Director/Writer: Bruno Dumont
Cast: Juliette Binoche, Fabrice Luchini, Valeria Bruni Tedeschi, Jean Luc Vincent, Brandon Lavieville, Cyril Riguax
122min | Comedy | France
After success with P’tit Quinquin, Bruno Dumont is back with comedy of a different kind, an absurdist often grotesque turn of the 20th century melodrama which combines moments of poetic realism and is certain to divide audiences with its quirky brand of charm.
On a swampy coastal stretch of Britany a rotund police inspector (Cyril Rigaux) is investigating a spate of ‘mysterious’ disappearances possibly connected to a carnivorous local fisherman and his family of four kids, the eldest of whom is the titular Ma Loute (Brandon Lavieville). The arrival of the Van Peteghem family from Tourcoing signals the start of the summer holidays as the mannered aristrocratic family gain their family seat – a strangely 1930s style cement contruction called The Tymphonium – amid cries of euphoria over every aspect of local nature and particularly the splendid views. They are soon joined by Andre’s cousin Aude (a gloriously over the top Juliette Binoche), her cross-dressing son Billie (Raph) and her cousin or possibly second cousin as they seem to be an interbred lot – apparently quite common amongst the ‘grand old families of Northern France’ – which would explain the weird paternity that later emerges in the final scenes.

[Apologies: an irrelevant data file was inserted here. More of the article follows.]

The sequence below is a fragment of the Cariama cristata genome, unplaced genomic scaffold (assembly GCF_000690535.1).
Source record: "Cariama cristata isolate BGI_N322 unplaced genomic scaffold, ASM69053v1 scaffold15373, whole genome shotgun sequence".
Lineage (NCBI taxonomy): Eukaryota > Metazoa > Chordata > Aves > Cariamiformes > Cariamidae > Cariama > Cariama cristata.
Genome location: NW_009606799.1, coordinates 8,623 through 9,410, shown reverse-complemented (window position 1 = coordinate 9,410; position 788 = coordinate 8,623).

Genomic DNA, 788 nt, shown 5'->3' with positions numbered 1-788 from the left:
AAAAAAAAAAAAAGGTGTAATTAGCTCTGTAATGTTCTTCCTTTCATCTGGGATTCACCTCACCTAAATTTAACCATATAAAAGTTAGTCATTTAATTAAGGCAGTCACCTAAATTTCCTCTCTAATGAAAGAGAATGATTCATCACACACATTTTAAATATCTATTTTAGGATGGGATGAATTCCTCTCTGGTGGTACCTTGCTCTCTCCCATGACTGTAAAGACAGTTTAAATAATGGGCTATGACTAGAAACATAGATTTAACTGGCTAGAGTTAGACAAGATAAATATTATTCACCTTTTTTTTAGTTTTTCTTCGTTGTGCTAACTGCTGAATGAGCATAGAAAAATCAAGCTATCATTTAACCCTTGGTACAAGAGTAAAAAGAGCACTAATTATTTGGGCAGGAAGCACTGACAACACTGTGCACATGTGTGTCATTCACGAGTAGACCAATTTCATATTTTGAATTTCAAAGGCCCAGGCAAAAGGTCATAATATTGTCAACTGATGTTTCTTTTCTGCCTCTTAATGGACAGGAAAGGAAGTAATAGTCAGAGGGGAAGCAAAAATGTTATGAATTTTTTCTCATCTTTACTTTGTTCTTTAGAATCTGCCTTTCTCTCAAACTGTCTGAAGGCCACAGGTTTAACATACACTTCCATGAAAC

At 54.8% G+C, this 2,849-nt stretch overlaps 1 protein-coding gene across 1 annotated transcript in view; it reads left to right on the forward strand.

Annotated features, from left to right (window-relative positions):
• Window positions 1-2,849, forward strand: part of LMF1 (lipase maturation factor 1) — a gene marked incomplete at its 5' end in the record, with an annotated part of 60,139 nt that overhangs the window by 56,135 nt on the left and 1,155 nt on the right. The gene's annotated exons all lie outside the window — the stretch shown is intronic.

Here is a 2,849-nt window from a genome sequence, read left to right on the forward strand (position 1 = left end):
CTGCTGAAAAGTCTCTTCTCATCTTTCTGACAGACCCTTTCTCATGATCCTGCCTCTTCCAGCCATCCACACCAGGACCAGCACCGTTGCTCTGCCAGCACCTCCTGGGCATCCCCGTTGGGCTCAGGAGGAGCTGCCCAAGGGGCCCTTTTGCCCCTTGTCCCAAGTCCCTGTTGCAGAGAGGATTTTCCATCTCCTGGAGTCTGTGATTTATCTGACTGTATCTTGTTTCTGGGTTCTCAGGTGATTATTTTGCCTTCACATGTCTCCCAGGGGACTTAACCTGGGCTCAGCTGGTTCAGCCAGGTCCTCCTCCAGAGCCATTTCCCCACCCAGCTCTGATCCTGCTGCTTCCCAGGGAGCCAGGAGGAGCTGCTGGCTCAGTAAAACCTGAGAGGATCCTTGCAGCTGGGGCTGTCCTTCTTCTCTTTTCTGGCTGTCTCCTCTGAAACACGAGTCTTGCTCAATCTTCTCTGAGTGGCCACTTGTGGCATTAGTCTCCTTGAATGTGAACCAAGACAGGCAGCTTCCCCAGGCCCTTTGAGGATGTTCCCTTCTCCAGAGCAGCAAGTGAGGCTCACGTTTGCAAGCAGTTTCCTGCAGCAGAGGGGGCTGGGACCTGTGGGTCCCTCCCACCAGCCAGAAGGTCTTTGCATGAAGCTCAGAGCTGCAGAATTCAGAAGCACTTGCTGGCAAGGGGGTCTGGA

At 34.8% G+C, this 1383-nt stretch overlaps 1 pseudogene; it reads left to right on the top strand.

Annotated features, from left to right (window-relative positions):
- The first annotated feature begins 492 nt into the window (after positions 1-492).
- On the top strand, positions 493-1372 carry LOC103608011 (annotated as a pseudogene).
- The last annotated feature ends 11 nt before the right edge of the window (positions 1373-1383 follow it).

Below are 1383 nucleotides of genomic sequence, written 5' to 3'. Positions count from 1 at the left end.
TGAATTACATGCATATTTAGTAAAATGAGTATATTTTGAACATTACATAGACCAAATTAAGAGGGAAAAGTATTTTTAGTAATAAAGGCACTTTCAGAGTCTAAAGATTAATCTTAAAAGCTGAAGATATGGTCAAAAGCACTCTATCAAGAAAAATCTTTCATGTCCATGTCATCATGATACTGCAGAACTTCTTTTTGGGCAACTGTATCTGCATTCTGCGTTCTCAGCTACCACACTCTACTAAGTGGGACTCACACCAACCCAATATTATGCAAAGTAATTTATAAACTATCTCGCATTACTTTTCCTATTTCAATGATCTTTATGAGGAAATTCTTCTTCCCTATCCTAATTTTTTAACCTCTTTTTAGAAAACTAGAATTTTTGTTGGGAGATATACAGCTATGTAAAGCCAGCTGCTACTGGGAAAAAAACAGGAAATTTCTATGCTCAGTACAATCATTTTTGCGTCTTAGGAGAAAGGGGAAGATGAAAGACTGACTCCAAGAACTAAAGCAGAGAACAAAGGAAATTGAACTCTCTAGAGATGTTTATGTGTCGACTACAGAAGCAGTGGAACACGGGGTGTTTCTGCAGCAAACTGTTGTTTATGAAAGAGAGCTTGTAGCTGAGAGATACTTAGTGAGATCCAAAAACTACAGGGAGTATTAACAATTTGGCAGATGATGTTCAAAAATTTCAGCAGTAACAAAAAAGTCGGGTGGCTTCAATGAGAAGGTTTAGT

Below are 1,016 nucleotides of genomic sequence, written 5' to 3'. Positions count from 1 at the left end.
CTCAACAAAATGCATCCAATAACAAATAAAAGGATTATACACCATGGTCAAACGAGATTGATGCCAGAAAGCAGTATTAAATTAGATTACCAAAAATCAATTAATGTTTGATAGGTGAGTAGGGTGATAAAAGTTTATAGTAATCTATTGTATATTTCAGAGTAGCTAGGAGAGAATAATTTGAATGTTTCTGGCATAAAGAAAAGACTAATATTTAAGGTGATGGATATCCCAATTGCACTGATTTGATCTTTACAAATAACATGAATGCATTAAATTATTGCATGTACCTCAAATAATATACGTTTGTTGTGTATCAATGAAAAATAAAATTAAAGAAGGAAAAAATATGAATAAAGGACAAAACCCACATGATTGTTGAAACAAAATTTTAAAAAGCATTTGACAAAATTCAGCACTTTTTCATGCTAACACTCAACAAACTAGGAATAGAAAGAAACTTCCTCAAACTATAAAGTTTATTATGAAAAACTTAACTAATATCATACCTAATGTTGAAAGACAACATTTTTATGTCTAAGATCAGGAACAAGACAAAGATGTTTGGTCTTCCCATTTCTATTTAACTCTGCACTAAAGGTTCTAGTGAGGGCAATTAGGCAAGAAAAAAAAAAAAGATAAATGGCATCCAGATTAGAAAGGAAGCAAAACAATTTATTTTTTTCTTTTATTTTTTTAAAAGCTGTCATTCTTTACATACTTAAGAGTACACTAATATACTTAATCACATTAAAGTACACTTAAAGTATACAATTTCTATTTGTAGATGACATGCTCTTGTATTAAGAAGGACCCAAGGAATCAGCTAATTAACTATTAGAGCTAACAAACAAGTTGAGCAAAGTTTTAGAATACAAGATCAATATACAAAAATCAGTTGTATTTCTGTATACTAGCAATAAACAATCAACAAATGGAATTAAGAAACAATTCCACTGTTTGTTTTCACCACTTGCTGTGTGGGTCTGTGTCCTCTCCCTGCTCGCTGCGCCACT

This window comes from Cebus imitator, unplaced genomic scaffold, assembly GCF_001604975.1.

This is a charismatic and inventive curio of a film which will either delight you with its quirky humour and performances or send you home underwhelmed. The humour is very French and the best part is undeniably Guillaume Deffontaines’ perfect lensing and the magnificent seascapes which echo and re-create the lush vibrancy of those of Manet, Monet and Cezanne. Costume-wise too this is a sumptuous affair with perfect attention to detail both in the domestic settings on the resplendent beaches making this a visual feast not to be missed. Performances too are really outstanding. Fabrice Luchini ponces about with a contorted limp; Juliette Binoche faints and swoons with delight and horror and Valeria Bruni-Tedeschi is simply graceful and restrained with an expression of discrete ecstacy that often dissolves in tender tears. It would be a shame to spoil the entire plot which reveals itself with delicous coyness. Suffice to say, there’s no director like Dumont for creating such a fabulous stillness and sense of place in his glowing compositions of the Brittany scenery and his deftness for combining period touches with elegant framing and a sense of magic and delicate poetry even in the more mordid aspects of this inspired comedy drama. MT
ON RELEASE FROM 16 JUNE 2017